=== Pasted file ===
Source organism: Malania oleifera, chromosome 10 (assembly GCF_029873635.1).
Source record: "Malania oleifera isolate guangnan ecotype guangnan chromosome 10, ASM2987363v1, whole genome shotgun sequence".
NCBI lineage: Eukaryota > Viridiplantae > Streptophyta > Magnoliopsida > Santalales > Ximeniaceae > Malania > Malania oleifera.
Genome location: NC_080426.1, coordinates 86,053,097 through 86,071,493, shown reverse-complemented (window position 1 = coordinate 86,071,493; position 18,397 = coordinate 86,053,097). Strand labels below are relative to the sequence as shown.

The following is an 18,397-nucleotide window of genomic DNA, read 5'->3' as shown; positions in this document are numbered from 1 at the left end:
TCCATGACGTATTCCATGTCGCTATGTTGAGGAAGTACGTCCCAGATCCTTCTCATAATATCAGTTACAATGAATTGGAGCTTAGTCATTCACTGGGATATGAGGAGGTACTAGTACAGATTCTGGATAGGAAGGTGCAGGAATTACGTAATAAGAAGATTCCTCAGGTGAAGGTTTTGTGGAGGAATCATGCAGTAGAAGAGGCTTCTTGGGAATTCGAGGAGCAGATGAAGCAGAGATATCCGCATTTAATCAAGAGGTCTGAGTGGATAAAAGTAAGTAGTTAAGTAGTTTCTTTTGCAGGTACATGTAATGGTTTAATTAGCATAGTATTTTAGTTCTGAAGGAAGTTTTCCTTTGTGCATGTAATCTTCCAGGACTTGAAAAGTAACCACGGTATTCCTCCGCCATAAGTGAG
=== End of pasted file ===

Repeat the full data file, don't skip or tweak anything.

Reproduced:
Source organism: Malania oleifera, chromosome 10 (assembly GCF_029873635.1).
Source record: "Malania oleifera isolate guangnan ecotype guangnan chromosome 10, ASM2987363v1, whole genome shotgun sequence".
NCBI lineage: Eukaryota > Viridiplantae > Streptophyta > Magnoliopsida > Santalales > Ximeniaceae > Malania > Malania oleifera.
Genome location: NC_080426.1, coordinates 86,053,097 through 86,071,493, shown reverse-complemented (window position 1 = coordinate 86,071,493; position 18,397 = coordinate 86,053,097). Strand labels below are relative to the sequence as shown.

The following is an 18,397-nucleotide window of genomic DNA, read 5'->3' as shown; positions in this document are numbered from 1 at the left end:
TCCATGACGTATTCCATGTCGCTATGTTGAGGAAGTACGTCCCAGATCCTTCTCATAATATCAGTTACAATGAATTGGAGCTTAGTCATTCACTGGGATATGAGGAGGTACTAGTACAGATTCTGGATAGGAAGGTGCAGGAATTACGTAATAAGAAGATTCCTCAGGTGAAGGTTTTGTGGAGGAATCATGCAGTAGAAGAGGCTTCTTGGGAATTCGAGGAGCAGATGAAGCAGAGATATCCGCATTTAATCAAGAGGTCTGAGTGGATAAAAGTAAGTAGTTAAGTAGTTTCTTTTGCAGGTACATGTAATGGTTTAATTAGCATAGTATTTTAGTTCTGAAGGAAGTTTTCCTTTGTGCATGTAATCTTCCAGGACTTGAAAAGTAACCACGGTATTCCTCCGCCATAAGTGAG